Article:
The last time England and the West Indies faced-off was at the World Twenty20 last November, on a sweltering night in St Lucia.
“It feels like a long time ago,” says England opener Amy Jones. “They played very well that day.”
In an intense encounter, the West Indies were on fire – they were sharp in the field and bowled aggressively, putting England under early pressure to restrict them to 115; and then batted frantically to overhaul the total with 3 balls to spare.
The crowd that night were immense – “I remember it was very noisy – very loud!” says Jones. Indeed, it felt like England weren’t facing 11 West Indians but 8 thousand, roaring them on for every wicket, every catch and every run.
The star of the show was Deandra Dottin, whose 2 wickets and 46 runs earned her the Player of the Match award.
On that night it felt like the Windies were back – they had recovered from their humiliation by South Africa at the 50-over World Cup in England, and were looking more like the title holders, who had won the World T20 in India two years before.
Six months later, the West Indies meet England again.
But this was no sizzling night in St Lucia – it was a windy day-nighter in Leicester! There was no roaring crowd – about 300 turned up, despite more than twice that many advance tickets being sold – and no Deandra Dottin.
And without those twin talismen – the crowd and the crowd-pleaser – the West Indies fell to pieces. They let England get a start – putting on 57 for the wicket; and then failed to capitalise on their double breakthrough – allowing England to push on… and then pile-on – scoring 80 runs between the 30th and 40th overs.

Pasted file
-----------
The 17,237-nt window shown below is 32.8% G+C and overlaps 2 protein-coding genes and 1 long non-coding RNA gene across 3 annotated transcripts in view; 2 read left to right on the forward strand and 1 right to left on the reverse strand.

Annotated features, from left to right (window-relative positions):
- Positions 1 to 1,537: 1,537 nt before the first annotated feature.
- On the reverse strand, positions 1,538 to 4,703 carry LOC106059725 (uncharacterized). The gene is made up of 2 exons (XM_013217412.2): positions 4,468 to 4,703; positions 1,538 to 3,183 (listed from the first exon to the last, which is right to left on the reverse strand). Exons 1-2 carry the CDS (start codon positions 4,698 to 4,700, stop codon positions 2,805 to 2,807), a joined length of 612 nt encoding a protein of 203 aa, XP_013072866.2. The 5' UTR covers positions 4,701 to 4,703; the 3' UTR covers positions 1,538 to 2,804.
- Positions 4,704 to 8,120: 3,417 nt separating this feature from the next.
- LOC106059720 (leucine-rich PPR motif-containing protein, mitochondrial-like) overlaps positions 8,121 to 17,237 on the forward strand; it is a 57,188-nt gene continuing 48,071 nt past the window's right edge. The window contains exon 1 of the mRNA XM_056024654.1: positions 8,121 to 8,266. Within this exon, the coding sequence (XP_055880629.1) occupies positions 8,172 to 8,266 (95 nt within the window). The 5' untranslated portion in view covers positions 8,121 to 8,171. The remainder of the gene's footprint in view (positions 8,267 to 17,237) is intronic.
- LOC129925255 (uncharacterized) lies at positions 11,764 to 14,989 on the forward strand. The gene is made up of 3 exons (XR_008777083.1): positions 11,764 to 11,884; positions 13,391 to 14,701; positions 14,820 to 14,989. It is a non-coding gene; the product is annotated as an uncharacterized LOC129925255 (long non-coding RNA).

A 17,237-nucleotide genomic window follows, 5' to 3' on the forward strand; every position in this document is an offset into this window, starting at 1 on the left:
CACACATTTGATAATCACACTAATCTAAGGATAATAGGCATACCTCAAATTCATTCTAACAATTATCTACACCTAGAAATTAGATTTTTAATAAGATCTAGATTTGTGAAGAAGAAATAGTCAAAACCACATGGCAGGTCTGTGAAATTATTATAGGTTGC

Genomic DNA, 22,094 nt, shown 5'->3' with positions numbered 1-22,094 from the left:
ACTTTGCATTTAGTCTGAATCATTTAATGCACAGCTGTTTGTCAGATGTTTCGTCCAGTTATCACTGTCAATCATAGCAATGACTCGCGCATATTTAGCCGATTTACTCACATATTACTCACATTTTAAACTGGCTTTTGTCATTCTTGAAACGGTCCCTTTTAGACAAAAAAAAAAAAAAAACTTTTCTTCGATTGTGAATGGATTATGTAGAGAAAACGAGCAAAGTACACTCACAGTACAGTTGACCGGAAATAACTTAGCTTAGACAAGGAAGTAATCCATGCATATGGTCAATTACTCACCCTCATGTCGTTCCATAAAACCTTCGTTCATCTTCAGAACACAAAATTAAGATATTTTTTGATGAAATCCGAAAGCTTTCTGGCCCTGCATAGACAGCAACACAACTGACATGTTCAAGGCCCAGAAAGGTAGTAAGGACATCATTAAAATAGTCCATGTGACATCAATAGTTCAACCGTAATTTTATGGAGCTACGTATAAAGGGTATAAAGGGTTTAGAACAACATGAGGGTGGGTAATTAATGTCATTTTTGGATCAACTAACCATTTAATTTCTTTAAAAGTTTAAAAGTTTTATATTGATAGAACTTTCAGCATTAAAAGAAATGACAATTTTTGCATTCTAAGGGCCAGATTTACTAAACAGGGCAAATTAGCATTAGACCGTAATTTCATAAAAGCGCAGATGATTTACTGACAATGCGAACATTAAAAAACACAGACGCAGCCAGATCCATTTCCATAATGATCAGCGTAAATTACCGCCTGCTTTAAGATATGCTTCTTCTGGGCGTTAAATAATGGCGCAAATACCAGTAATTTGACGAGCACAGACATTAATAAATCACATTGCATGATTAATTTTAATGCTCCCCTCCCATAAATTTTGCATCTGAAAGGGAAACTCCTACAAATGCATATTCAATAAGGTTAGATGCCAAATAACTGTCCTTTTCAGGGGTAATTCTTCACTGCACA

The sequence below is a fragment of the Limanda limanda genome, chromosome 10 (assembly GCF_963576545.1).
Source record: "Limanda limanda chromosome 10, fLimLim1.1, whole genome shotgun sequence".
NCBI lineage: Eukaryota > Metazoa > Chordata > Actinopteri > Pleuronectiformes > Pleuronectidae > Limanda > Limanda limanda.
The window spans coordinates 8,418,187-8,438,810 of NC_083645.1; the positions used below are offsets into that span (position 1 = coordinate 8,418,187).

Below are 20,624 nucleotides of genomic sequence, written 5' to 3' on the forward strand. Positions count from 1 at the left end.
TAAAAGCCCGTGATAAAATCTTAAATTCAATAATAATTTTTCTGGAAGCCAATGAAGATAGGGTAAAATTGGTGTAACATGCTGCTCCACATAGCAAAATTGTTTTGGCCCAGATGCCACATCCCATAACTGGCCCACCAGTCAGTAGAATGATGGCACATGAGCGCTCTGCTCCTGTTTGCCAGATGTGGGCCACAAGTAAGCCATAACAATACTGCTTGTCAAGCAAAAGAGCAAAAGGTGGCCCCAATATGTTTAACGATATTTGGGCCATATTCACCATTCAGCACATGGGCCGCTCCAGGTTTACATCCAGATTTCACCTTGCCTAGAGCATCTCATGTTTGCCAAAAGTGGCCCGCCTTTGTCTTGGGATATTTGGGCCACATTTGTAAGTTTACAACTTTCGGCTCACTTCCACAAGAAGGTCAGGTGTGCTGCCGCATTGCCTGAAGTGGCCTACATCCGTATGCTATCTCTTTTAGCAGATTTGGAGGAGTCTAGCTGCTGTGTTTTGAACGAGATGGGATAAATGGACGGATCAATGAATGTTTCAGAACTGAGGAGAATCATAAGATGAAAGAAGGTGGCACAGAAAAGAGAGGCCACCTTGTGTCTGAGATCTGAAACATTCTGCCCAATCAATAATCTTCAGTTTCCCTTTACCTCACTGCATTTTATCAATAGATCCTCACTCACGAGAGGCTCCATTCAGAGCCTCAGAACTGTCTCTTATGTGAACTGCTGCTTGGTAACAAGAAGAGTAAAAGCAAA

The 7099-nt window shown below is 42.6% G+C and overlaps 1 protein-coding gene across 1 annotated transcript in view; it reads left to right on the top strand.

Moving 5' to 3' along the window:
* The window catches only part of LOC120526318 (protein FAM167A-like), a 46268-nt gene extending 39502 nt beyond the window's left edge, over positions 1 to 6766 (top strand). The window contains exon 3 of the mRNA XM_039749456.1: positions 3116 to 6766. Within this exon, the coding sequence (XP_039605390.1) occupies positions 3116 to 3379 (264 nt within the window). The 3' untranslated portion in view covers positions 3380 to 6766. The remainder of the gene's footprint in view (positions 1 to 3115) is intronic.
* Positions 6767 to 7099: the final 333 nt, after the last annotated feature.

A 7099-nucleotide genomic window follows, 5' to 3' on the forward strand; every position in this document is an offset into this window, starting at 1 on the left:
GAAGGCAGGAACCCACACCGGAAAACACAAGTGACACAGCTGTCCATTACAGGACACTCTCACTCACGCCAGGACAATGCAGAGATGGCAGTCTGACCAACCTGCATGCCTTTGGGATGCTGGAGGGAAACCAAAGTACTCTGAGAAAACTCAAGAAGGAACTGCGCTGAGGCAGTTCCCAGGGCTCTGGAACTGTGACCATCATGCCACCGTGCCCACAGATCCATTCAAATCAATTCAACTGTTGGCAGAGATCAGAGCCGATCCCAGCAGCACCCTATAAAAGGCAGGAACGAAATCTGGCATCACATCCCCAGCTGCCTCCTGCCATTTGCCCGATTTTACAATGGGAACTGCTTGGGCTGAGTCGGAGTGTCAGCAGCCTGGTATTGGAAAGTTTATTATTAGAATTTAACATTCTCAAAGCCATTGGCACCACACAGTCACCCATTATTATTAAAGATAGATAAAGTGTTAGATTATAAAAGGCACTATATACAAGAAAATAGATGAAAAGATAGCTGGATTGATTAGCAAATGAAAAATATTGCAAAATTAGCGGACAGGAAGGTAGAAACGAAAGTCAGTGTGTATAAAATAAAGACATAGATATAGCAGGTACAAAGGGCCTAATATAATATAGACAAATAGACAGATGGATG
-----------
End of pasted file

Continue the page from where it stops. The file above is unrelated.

They were shocking in the field – balls went over them, past them, and sometimes just right through them – but they looked like they didn’t really care – like they had given up on the series before it had even begun.
Self-belief is a huge part of international cricket – and the West Indies clearly didn’t believe they could chase 318. Kycia Knight’s 16 off 45 balls was not even the epitome – it was the captain Stafanie Taylor’s 1 off 11 balls which really said it all – WE CAN’T DO THIS – painted in capital letters all over their faces.
In some ways, it was worse for the West Indies than that World Cup game against South Africa when they were bowled out for 48. South Africa’s bowlers had the collective game of their lives that day – today England were merely efficient – it was all they needed to be… and they still won by over 200 runs!
Can the Windies recover from this mental drubbing before Sunday’s next encounter at Worcester? It didn’t look like it from their expressions, as they trudged across the outfield back to the team bus after the game.
But England should not be complacent – cricket is a funny game – you can go from zero to hero… and back to zero again… awfully quickly.
Just ask the West Indies!